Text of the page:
- First and foremost, respond quickly; within 24 hours is ideal. Leaving customer complaints unacknowledged for too long not only looks unprofessional, but if the aggrieved patron (and others) see that you’re not taking steps to make amends, they will likely grow impatient and go to one of your competitors instead.
- Acknowledge and apologize for the issue and inconvenience. Be specific about the problem and your solutions as it shows that you really paid attention to their problem or concern. Don’t argue that the customer is lying, that the problem doesn’t exist or that the issue really isn’t that bad. Although you can’t control every single aspect of every single customer’s experience, demonstrate that you’re trying and that’s often enough. Empathy matters.
- Keep it short and sweet. There’s no need to write an essay in response, because they — and other customers browsing the forums as well — probably won’t read more than a few sentences. If the situation calls for a lengthier, one-on-one response, don’t be afraid to move the conversation offline or to a private messaging channel, as this shows you’re taking the time to handle the issue personally. You can even supply them with a manager’s direct line to resolve the issue quickly over the phone rather than engaging directly — just make sure whoever you send them to is prepared to answer.
- Provide solutions. Even if you can’t rectify their specific experience, you can demonstrate how you plan to improve in the future. This gives you a chance to get that customer back, and even if you can’t, other customers will see your resolve and know that you’ve made improvements to ensure that their own experience isn’t like that.
- Sometimes it can be appropriate to add humor to the situation. This doesn’t always work; for example, traditional product review sections might not be the place to make fun. However, joking tones are increasingly popular on social media accounts. Brands trying to market to younger generations will find that those demographics respond well to clever, cutting or dark humor so it might be appropriate, depending on your branding and past customer interactions, to make light of a bad situation and build a relationship as friends.
- Make amends and, most importantly, follow through on your promises. There’s nothing worse than a half-hearted apology with no specificity and no follow-up; this will surely only lead to more and more customers giving the same complaints. Your audience will see that you already addressed but didn’t actually solve any of these problems and begin shopping elsewhere. Being genuine goes a long way when it comes to repairing customer relations after a bad review.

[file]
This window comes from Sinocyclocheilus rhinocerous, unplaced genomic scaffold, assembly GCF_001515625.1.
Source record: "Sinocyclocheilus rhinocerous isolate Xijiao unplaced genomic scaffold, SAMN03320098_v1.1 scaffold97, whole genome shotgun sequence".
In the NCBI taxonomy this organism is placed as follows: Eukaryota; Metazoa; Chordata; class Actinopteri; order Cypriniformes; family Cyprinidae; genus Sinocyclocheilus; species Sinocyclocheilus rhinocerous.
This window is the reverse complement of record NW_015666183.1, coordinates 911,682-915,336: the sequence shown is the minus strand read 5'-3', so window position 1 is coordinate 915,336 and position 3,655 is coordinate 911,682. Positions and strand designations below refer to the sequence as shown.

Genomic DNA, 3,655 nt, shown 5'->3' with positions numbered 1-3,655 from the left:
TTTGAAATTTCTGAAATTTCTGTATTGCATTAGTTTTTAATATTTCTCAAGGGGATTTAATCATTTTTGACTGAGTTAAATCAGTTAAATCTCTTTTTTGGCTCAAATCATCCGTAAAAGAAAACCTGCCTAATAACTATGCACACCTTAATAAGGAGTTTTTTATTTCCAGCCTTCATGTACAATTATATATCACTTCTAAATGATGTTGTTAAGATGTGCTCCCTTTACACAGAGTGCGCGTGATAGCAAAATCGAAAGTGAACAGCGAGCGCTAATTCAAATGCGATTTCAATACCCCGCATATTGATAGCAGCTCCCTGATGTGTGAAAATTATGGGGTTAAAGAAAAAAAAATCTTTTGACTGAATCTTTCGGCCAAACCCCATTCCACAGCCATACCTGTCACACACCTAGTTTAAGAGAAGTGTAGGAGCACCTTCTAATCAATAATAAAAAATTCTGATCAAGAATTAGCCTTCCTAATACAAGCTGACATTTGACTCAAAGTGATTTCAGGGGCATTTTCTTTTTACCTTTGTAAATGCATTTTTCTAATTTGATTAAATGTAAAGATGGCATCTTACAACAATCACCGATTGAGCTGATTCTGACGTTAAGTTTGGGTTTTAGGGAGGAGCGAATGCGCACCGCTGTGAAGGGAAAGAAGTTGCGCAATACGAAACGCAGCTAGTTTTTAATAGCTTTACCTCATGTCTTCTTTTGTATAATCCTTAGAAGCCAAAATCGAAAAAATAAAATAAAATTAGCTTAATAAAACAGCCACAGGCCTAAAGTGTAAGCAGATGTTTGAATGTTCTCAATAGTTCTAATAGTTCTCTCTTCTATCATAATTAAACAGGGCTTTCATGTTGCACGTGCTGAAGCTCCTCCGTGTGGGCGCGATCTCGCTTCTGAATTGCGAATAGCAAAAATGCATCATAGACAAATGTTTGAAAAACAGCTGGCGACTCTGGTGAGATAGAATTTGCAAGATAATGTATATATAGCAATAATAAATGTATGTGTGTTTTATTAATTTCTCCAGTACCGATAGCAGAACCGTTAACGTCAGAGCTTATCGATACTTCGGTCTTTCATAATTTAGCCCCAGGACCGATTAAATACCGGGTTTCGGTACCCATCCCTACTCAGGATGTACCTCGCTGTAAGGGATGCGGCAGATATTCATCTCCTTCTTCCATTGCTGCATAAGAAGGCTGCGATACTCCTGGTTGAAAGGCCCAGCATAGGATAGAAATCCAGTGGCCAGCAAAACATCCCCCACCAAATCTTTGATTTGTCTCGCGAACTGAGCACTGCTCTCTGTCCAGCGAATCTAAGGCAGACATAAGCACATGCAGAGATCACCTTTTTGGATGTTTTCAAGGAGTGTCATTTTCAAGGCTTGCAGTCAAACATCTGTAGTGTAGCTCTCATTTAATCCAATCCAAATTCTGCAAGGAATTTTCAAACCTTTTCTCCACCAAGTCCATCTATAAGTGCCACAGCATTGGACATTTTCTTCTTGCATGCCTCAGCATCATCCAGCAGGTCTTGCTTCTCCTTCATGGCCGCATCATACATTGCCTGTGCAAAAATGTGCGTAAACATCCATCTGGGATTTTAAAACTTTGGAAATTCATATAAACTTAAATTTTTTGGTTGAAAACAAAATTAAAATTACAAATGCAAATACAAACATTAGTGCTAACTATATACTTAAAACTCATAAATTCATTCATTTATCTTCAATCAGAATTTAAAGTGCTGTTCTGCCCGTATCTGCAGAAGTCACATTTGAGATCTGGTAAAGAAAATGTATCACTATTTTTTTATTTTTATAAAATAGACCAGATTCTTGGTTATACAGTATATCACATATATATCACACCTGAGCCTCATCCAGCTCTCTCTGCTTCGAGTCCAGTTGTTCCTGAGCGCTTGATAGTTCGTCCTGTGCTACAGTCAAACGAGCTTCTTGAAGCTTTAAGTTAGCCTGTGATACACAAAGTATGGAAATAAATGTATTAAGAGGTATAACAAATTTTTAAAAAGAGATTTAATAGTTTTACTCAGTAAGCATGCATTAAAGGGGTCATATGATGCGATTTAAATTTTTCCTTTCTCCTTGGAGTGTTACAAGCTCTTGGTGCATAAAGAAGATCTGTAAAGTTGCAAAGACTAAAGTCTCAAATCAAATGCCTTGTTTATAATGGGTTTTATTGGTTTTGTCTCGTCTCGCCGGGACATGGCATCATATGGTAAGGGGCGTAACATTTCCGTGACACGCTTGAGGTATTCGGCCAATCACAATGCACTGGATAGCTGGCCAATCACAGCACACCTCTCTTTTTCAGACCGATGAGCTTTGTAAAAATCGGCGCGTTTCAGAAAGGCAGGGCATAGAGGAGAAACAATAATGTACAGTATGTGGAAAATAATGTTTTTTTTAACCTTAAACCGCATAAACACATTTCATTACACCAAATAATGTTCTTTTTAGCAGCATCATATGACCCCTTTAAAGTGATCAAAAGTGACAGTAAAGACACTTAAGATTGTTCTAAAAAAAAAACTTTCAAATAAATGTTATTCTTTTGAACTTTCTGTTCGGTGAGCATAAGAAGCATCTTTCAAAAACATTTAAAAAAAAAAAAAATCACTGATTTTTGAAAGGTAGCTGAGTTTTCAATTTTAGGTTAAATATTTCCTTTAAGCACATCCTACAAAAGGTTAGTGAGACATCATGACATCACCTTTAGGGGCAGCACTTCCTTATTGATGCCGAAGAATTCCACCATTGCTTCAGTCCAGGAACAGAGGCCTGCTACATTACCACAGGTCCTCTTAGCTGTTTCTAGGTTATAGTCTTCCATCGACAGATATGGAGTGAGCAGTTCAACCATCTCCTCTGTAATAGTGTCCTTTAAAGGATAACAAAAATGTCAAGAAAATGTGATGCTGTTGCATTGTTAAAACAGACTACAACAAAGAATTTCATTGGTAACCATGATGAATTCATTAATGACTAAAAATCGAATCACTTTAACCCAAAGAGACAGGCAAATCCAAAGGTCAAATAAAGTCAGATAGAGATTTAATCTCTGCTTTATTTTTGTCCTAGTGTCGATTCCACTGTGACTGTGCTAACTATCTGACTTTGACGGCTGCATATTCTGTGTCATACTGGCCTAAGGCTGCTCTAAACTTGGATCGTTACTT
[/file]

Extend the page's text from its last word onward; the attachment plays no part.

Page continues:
Taking the time to respond to negative reviews breeds trust and loyalty between you and your customers, even those who had a bad experience. They’re more likely to come back, even if you cost more than the competitors if they believe you have a superior product or service. You can show that you take the time to care about your customers on an individual level.
No one is perfect; every one (and by extension, every business) has room for improvement. What is a better way there to gauge your audience’s interest than by asking them directly? Feedback helps you better suit the community that you cater to, leading to happier customers and better business overall
The main objective of any good business should be keeping your customers satisfied. To grow and sustain success, reviews are critical because they let you understand what works, what doesn’t work, and how you can refine your methods accordingly.
In short, how should you handle reviews? Respond to every single comment, positive and negative, because this will give customers the most rounded possible view of your services. From a business standpoint, you should appreciate your customers, whether they’re praising you or complaining about you. Readjust your mindset a bit, think of complaints only as the person saying that they want you to do better; they want to see you live up to the potential they know you have. For the most part, customers understand that you care about their experience above all else. Utilizing their feedback is the best way to guarantee that you meet their expectations perfectly.
So why are bad reviews good? Simply put, they let your business always learn and be better.